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E-News May 2016

131st Conference Annual Meeting Digest



God-seeds, reflections from Marc Stewart  

So, what did happen at Conference Annual Meeting?  It was a time when:
       We learned each other's “faith forms.” 
       We engaged in quality worship.
       We were taught and motivated in our faith
                 by relevant speakers and through workshops.
       We accomplished the business of our MT-NWy
                 Association and Conference UCC in good order.
       Many of us left Conference Annual Meeting with an “earworm” of Bob Miller’s theme song.  (Email the Conference office for a recording and guitar chords):
              Every question seeks an answer
              Every answer lays a stone.
              Every stone builds the foundation
              To a faith that’s all my own.

This is the chorus of our “Faith Formation Theme Song.”  I could deconstruct what it means for the Montana-N.Wyoming Conference UCC:
    We have so many questions that we come with and that we find together as we consider the future;
    We are building towards our future, though it is uncertain exactly what that will be;
    We do not shy away from building up our hopes, even if it means beginning over;
    We each have something of our very own to set forth. 
Of course, this type of explanation of a song verse is evidence enough of why I am not a lyricist.  Bob Miller says it all in the final verse:
              Value all your doubt.
              Let the questions out.
              That’s how faith comes about.
                         Glimpse eternity.
                         Sense divinity.
                         God is still a mystery.
              Let your faith form.
              Think beyond the norm.
              You don’t have to conform.
                          New creation.
                          Lay the stones of faith formation.
Gus Byron, our new Conference moderator, says: As your new moderator, I look forward to serving our wonderful Conference! We are working to establish a two-day retreat date with the new board and will be releasing a full contact list soon of all of our board representatives. With the deepest gratitude toward all those who serve our churches in the Montana-N. Wyoming Conference United Church of Christ, including those who serve in the pulpit, those who staff our churches, and all those who every day rise to the occasion in your congregations, acting as the hands of Christ.
Past Conference moderator, Trudi Downer, passed the gavel, bandaids, aspirin, and crash helmet onto Gus Byrom with her prayers for the best. Gus replied:  It will be very hard to fill Trudi Downer's shoes, but fortunately under our bylaws Trudi will continue to offer guidance as an ex officio board member.
The Conference does not usually gift its out-going moderator, but when we do it is because it has been Trudi Downer. It is fair to remember that Trudi "saved" this Conference in its previous few years of restructure.  As a token of thanks, the Board invites you to join them in donating to the Carlee Downer Memorial Fund that was created 10 years ago (at the previous CAM meeting held in Sheridan) to provide special circumstance camperships.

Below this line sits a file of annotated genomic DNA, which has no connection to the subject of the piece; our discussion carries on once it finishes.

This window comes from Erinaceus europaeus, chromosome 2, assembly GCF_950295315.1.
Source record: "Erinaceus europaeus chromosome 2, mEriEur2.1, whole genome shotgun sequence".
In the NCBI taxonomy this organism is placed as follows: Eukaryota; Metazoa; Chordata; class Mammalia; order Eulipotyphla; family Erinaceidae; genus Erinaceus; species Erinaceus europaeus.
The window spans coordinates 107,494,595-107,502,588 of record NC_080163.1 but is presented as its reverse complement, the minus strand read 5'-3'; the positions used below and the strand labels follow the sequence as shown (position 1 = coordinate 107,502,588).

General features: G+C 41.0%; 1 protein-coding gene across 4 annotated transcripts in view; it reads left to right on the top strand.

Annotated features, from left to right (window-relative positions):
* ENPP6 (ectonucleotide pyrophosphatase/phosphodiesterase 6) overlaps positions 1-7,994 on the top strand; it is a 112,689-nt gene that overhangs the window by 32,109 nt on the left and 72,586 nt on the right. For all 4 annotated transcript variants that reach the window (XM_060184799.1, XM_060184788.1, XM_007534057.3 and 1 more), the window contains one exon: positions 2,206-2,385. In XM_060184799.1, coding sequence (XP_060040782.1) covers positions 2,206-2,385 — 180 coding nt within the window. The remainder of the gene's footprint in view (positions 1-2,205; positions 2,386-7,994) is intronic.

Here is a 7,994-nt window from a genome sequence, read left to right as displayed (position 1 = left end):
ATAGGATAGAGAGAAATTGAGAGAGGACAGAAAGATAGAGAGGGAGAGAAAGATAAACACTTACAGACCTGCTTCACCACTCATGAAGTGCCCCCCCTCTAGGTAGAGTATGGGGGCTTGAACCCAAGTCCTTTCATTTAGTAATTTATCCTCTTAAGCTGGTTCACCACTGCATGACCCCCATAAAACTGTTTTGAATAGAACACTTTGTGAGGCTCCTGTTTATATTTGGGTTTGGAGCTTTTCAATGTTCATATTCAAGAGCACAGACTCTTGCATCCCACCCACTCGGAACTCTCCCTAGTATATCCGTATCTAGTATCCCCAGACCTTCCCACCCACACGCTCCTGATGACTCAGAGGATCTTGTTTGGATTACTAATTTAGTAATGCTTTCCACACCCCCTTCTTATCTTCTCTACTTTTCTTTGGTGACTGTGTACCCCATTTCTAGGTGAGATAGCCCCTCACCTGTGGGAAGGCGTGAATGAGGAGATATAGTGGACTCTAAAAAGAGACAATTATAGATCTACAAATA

These four-part prayers in color and image are all about faith formation. These were made at University UCC in Missoula. Each quadrant represents relationship to God: an offering to God, God's response, a response back to God, and God's response to you. Look for these prayer circles throughout this eNews.
Elaine Black, Conference Registrar and Financial Secretary, keeps the tally of delegates, friends and guests. There were 73 registrations, spanning 9 decades of age, representing 22 churches, 3 national UCC guests, plus 2 campus ministers.

Churches and church groups assisted in the creation of our CAM worship space at Sheridan Congregational UCC by making photo or picture blocks depicting faith formation activities.

Our CAM Variety Show featured 12 musicians and a poem recitation by Roger Lynn. A family group offered some gospel songs, Gary Bowers played showtunes on the church organ, and Spencer Morris, host church moderator, offered a beautiful rendition of "Danny Boy". 
Jill Bierwirth, CAM Chairperson and Interim Pastor at Big Timber First Congregational UCC, did an overwhelming amount of the organization, support, and set-up for this Annual Meeting. Jill was in the background making everything work so that we did not have to worry about the logistics. Bob Miller, Spencer Morris, and members of Buffalo and Sheridan churches provided local support. Ellen Hoy produced the PowerPoint video for our banquet time, using over 100 pictures sent in by churches. Chuck Aurand provided technical support and served as our Parliamentarian for the business meeting.  Those who attended but have not filled out an evaluation, please use this survey monkey link.
Amy Carter, Interim Sr. at University UCC Missoula, preached our opening communion worship by calling us to rejoice in our faith and community: of the great joys of coming together as a Conference is to reconnect with each other, and to hear all the great stories of the important ministries going on in our Conference. And as a clergy person, it is always wonderful to have important conversations with other clergy about the costs and the joys of ministry in the 21st century. I know that the conversations I have with many of you will still be with me for months and maybe even years to come.